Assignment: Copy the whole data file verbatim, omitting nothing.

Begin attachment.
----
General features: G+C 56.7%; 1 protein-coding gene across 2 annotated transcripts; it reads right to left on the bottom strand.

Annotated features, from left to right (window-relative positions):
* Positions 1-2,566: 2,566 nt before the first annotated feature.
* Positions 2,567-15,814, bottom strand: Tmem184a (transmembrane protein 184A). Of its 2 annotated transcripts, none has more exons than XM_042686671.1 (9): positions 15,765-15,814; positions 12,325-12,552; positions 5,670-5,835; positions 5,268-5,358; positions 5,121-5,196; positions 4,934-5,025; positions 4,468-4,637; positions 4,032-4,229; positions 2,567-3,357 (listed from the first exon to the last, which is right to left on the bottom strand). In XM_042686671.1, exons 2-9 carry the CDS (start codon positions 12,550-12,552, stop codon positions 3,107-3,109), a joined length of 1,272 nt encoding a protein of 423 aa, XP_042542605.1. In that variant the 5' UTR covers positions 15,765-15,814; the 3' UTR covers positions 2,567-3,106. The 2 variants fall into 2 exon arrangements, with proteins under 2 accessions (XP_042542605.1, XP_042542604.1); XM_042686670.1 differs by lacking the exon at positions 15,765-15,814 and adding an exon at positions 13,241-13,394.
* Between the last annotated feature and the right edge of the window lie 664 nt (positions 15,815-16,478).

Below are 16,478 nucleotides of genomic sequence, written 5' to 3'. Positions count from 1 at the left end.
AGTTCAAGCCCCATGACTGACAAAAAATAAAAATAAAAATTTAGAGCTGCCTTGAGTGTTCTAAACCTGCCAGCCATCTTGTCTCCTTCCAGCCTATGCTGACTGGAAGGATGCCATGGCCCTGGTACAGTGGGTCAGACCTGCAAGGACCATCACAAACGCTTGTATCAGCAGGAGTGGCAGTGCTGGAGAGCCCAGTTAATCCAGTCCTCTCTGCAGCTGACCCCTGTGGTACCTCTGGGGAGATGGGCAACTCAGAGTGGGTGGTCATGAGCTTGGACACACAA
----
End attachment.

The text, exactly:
General features: G+C 56.7%; 1 protein-coding gene across 2 annotated transcripts; it reads right to left on the bottom strand.

Annotated features, from left to right (window-relative positions):
* Positions 1-2,566: 2,566 nt before the first annotated feature.
* Positions 2,567-15,814, bottom strand: Tmem184a (transmembrane protein 184A). Of its 2 annotated transcripts, none has more exons than XM_042686671.1 (9): positions 15,765-15,814; positions 12,325-12,552; positions 5,670-5,835; positions 5,268-5,358; positions 5,121-5,196; positions 4,934-5,025; positions 4,468-4,637; positions 4,032-4,229; positions 2,567-3,357 (listed from the first exon to the last, which is right to left on the bottom strand). In XM_042686671.1, exons 2-9 carry the CDS (start codon positions 12,550-12,552, stop codon positions 3,107-3,109), a joined length of 1,272 nt encoding a protein of 423 aa, XP_042542605.1. In that variant the 5' UTR covers positions 15,765-15,814; the 3' UTR covers positions 2,567-3,106. The 2 variants fall into 2 exon arrangements, with proteins under 2 accessions (XP_042542605.1, XP_042542604.1); XM_042686670.1 differs by lacking the exon at positions 15,765-15,814 and adding an exon at positions 13,241-13,394.
* Between the last annotated feature and the right edge of the window lie 664 nt (positions 15,815-16,478).

Below are 16,478 nucleotides of genomic sequence, written 5' to 3'. Positions count from 1 at the left end.
AGTTCAAGCCCCATGACTGACAAAAAATAAAAATAAAAATTTAGAGCTGCCTTGAGTGTTCTAAACCTGCCAGCCATCTTGTCTCCTTCCAGCCTATGCTGACTGGAAGGATGCCATGGCCCTGGTACAGTGGGTCAGACCTGCAAGGACCATCACAAACGCTTGTATCAGCAGGAGTGGCAGTGCTGGAGAGCCCAGTTAATCCAGTCCTCTCTGCAGCTGACCCCTGTGGTACCTCTGGGGAGATGGGCAACTCAGAGTGGGTGGTCATGAGCTTGGACACACAA